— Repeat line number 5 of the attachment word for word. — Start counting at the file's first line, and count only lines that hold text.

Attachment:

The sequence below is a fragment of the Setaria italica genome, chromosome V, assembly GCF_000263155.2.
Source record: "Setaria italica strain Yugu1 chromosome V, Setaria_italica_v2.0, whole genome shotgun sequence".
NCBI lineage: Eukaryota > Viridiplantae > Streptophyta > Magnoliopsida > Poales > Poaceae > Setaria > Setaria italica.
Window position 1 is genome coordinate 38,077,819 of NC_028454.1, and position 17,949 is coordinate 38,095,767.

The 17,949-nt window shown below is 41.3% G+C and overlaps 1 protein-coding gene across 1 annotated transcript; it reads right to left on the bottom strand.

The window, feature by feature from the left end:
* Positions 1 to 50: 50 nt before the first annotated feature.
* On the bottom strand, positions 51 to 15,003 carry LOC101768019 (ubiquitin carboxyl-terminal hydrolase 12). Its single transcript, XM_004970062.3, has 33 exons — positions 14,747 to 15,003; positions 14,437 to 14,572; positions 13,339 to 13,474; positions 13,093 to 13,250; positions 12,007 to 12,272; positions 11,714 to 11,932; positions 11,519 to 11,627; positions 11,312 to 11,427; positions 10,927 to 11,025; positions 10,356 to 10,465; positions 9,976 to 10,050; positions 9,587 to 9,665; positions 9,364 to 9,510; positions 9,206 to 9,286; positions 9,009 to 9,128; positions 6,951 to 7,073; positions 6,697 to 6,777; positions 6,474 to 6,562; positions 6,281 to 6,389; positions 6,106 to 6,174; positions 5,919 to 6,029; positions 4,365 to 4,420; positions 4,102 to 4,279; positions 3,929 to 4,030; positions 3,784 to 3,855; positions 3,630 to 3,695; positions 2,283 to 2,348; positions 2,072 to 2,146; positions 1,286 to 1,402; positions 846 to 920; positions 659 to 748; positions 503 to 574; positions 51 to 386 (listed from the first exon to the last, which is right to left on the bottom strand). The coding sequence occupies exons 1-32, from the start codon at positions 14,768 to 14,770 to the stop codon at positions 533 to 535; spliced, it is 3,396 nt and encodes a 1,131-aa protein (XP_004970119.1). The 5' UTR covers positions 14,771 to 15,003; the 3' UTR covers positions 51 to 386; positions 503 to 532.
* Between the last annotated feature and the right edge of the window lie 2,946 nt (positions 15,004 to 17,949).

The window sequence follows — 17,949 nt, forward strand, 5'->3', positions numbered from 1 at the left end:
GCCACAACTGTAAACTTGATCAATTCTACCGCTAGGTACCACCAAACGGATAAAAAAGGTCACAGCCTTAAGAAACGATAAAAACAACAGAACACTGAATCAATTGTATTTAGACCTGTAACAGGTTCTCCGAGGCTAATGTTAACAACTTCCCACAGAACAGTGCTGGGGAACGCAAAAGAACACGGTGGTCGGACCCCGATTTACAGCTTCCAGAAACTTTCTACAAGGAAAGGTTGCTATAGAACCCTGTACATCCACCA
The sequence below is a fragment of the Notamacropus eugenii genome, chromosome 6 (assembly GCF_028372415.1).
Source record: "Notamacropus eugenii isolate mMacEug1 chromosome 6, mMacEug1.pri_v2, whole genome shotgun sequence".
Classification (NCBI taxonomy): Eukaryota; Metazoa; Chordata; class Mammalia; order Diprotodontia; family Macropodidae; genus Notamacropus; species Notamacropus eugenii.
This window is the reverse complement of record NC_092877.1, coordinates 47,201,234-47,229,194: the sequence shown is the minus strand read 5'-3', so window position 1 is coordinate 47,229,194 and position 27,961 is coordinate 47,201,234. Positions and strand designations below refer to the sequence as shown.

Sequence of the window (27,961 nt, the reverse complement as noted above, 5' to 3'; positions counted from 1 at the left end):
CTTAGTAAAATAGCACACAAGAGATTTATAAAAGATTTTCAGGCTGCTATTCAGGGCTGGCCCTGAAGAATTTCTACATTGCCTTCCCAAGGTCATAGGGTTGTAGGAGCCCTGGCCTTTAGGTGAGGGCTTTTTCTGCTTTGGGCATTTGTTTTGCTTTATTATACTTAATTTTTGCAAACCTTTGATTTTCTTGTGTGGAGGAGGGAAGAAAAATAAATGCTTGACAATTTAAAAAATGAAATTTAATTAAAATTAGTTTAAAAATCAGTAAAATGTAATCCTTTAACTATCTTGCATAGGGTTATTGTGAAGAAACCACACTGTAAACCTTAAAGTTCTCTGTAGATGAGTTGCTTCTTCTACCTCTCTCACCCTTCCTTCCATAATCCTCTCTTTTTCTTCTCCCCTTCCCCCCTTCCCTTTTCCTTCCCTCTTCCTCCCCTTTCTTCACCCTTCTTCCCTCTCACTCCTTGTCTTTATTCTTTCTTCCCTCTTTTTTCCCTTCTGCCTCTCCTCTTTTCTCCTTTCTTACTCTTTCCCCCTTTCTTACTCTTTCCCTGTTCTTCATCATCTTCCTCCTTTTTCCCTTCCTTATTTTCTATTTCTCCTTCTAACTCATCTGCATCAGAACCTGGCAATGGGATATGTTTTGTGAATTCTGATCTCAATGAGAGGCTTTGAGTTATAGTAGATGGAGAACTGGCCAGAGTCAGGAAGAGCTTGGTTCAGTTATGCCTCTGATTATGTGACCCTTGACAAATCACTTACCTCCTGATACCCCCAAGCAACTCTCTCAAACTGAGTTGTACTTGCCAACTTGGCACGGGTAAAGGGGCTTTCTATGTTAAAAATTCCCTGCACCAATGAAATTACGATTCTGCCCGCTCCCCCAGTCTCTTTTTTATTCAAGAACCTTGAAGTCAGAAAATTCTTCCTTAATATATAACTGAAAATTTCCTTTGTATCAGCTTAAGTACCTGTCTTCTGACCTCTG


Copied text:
The 17,949-nt window shown below is 41.3% G+C and overlaps 1 protein-coding gene across 1 annotated transcript; it reads right to left on the bottom strand.